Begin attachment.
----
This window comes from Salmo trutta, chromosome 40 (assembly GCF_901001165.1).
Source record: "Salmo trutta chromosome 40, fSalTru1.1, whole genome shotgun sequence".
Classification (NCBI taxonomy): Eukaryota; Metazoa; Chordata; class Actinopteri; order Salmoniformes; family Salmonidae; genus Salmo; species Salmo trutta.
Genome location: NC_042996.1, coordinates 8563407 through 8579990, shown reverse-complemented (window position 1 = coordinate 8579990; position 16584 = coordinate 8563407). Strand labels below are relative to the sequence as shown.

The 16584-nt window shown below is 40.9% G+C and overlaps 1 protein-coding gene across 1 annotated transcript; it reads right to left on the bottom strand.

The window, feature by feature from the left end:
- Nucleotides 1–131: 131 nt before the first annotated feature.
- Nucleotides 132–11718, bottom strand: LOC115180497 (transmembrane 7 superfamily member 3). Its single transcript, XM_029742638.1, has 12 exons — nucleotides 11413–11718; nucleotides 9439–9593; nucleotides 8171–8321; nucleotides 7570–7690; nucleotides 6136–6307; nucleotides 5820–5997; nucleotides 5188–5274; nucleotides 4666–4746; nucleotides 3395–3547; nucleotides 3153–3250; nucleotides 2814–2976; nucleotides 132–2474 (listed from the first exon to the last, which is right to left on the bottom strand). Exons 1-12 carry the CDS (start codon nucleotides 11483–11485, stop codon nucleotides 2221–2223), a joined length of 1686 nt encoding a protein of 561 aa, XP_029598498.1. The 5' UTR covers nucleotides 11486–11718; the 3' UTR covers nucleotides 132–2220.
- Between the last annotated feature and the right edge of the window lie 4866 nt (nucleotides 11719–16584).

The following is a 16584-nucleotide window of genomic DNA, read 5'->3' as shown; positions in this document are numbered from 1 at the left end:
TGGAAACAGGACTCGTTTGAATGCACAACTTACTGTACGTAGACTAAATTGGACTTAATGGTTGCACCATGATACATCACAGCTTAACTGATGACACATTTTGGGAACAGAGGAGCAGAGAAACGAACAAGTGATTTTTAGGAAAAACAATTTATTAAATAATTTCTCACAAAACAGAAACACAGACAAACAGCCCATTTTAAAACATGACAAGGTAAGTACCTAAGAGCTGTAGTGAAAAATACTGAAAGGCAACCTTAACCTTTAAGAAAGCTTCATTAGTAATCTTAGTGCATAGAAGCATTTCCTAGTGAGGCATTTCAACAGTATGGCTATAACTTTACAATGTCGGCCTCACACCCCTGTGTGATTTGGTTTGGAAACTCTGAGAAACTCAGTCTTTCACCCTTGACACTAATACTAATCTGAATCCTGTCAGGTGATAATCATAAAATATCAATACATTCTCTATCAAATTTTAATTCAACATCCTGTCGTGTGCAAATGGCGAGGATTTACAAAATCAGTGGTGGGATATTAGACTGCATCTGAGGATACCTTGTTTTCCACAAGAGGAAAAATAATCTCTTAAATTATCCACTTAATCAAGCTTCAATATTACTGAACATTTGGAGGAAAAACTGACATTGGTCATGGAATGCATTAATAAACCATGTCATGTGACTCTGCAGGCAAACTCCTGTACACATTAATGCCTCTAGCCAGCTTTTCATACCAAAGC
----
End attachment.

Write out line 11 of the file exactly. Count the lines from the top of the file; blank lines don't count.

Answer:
TGGAAACAGGACTCGTTTGAATGCACAACTTACTGTACGTAGACTAAATTGGACTTAATGGTTGCACCATGATACATCACAGCTTAACTGATGACACATTTTGGGAACAGAGGAGCAGAGAAACGAACAAGTGATTTTTAGGAAAAACAATTTATTAAATAATTTCTCACAAAACAGAAACACAGACAAACAGCCCATTTTAAAACATGACAAGGTAAGTACCTAAGAGCTGTAGTGAAAAATACTGAAAGGCAACCTTAACCTTTAAGAAAGCTTCATTAGTAATCTTAGTGCATAGAAGCATTTCCTAGTGAGGCATTTCAACAGTATGGCTATAACTTTACAATGTCGGCCTCACACCCCTGTGTGATTTGGTTTGGAAACTCTGAGAAACTCAGTCTTTCACCCTTGACACTAATACTAATCTGAATCCTGTCAGGTGATAATCATAAAATATCAATACATTCTCTATCAAATTTTAATTCAACATCCTGTCGTGTGCAAATGGCGAGGATTTACAAAATCAGTGGTGGGATATTAGACTGCATCTGAGGATACCTTGTTTTCCACAAGAGGAAAAATAATCTCTTAAATTATCCACTTAATCAAGCTTCAATATTACTGAACATTTGGAGGAAAAACTGACATTGGTCATGGAATGCATTAATAAACCATGTCATGTGACTCTGCAGGCAAACTCCTGTACACATTAATGCCTCTAGCCAGCTTTTCATACCAAAGC